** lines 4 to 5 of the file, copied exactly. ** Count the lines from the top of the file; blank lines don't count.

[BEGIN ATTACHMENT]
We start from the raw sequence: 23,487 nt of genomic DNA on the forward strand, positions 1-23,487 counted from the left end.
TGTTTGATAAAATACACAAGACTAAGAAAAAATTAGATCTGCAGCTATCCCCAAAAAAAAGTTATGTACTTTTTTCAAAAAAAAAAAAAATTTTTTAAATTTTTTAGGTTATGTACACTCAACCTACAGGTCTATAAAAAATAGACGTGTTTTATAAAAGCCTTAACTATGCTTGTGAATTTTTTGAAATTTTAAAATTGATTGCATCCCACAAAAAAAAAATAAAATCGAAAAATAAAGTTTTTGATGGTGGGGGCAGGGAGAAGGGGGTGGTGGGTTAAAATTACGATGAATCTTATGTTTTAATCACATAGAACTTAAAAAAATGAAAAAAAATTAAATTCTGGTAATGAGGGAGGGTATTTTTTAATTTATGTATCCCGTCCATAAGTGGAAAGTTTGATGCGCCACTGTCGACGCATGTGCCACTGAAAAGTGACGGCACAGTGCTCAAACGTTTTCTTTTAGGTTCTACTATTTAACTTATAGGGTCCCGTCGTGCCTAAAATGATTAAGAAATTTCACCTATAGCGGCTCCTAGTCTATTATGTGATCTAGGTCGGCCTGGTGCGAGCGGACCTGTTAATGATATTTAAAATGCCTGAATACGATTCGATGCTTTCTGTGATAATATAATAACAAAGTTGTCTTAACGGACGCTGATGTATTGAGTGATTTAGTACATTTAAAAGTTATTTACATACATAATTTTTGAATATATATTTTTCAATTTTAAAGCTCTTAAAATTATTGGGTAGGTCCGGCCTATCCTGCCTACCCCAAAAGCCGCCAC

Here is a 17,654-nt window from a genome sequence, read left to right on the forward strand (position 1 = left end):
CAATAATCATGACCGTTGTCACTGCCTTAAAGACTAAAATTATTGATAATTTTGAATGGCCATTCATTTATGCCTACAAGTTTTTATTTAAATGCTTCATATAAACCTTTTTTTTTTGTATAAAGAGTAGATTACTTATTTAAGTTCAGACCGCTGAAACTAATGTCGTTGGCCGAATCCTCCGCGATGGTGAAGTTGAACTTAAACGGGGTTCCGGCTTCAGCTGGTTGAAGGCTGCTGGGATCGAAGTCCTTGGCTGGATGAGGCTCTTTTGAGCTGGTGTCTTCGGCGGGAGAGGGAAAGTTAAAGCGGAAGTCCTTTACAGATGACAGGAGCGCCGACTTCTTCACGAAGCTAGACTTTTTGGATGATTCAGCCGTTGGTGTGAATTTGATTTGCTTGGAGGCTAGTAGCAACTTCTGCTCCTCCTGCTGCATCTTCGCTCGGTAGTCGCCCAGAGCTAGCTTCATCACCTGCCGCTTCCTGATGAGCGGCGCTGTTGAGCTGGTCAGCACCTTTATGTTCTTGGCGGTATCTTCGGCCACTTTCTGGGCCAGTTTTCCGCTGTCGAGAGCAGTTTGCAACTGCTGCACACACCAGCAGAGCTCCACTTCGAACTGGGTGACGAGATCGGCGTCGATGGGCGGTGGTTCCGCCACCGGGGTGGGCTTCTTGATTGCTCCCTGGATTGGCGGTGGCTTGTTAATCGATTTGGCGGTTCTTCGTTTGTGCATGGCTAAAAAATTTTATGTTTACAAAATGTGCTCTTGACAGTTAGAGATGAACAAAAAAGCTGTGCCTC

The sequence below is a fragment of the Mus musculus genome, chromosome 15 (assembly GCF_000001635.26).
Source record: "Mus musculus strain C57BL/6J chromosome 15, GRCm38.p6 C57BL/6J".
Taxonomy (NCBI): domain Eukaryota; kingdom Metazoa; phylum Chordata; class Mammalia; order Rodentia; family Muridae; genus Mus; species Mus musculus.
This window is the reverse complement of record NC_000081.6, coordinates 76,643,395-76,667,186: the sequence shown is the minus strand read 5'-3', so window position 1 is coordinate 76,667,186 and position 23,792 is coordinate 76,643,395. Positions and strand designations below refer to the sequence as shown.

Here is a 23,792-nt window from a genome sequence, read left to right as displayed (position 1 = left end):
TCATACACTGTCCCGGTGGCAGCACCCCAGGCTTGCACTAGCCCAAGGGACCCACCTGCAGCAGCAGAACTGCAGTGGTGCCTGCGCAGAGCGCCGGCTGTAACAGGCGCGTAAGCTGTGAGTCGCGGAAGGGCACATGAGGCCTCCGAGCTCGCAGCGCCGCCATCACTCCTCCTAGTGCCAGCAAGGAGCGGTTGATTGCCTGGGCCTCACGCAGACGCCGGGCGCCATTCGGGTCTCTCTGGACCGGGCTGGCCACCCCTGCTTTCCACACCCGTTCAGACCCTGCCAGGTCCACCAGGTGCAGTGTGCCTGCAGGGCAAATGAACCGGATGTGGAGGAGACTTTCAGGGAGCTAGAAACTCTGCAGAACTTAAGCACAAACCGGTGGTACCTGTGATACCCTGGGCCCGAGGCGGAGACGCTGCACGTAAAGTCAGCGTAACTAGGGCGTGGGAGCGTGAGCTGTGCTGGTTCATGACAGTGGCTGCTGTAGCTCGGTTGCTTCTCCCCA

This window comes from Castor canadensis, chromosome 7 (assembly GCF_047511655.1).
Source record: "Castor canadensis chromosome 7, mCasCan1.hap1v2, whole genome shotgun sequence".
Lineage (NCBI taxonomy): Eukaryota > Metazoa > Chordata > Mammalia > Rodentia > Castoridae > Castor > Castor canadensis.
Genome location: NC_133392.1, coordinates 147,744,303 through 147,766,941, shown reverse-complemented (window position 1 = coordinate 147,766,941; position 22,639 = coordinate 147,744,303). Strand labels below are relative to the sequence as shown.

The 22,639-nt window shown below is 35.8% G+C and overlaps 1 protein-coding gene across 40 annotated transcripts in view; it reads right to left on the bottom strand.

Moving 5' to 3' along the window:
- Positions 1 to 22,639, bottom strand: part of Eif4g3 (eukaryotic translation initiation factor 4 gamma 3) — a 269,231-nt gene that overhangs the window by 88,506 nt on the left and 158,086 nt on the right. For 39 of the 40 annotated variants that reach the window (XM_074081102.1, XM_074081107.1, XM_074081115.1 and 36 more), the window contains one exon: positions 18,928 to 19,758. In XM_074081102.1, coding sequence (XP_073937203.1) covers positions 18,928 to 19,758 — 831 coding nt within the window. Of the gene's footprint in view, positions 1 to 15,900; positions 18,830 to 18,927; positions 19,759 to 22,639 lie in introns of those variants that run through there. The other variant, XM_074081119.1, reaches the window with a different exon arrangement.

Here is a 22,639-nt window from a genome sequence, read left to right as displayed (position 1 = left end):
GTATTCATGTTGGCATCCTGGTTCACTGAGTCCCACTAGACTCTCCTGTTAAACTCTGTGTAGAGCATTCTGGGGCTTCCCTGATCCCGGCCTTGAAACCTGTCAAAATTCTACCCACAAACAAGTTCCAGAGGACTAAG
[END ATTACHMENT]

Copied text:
CAATAATCATGACCGTTGTCACTGCCTTAAAGACTAAAATTATTGATAATTTTGAATGGCCATTCATTTATGCCTACAAGTTTTTATTTAAATGCTTCATATAAACCTTTTTTTTTTGTATAAAGAGTAGATTACTTATTTAAGTTCAGACCGCTGAAACTAATGTCGTTGGCCGAATCCTCCGCGATGGTGAAGTTGAACTTAAACGGGGTTCCGGCTTCAGCTGGTTGAAGGCTGCTGGGATCGAAGTCCTTGGCTGGATGAGGCTCTTTTGAGCTGGTGTCTTCGGCGGGAGAGGGAAAGTTAAAGCGGAAGTCCTTTACAGATGACAGGAGCGCCGACTTCTTCACGAAGCTAGACTTTTTGGATGATTCAGCCGTTGGTGTGAATTTGATTTGCTTGGAGGCTAGTAGCAACTTCTGCTCCTCCTGCTGCATCTTCGCTCGGTAGTCGCCCAGAGCTAGCTTCATCACCTGCCGCTTCCTGATGAGCGGCGCTGTTGAGCTGGTCAGCACCTTTATGTTCTTGGCGGTATCTTCGGCCACTTTCTGGGCCAGTTTTCCGCTGTCGAGAGCAGTTTGCAACTGCTGCACACACCAGCAGAGCTCCACTTCGAACTGGGTGACGAGATCGGCGTCGATGGGCGGTGGTTCCGCCACCGGGGTGGGCTTCTTGATTGCTCCCTGGATTGGCGGTGGCTTGTTAATCGATTTGGCGGTTCTTCGTTTGTGCATGGCTAAAAAATTTTATGTTTACAAAATGTGCTCTTGACAGTTAGAGATGAACAAAAAAGCTGTGCCTC

The sequence below is a fragment of the Mus musculus genome, chromosome 15 (assembly GCF_000001635.26).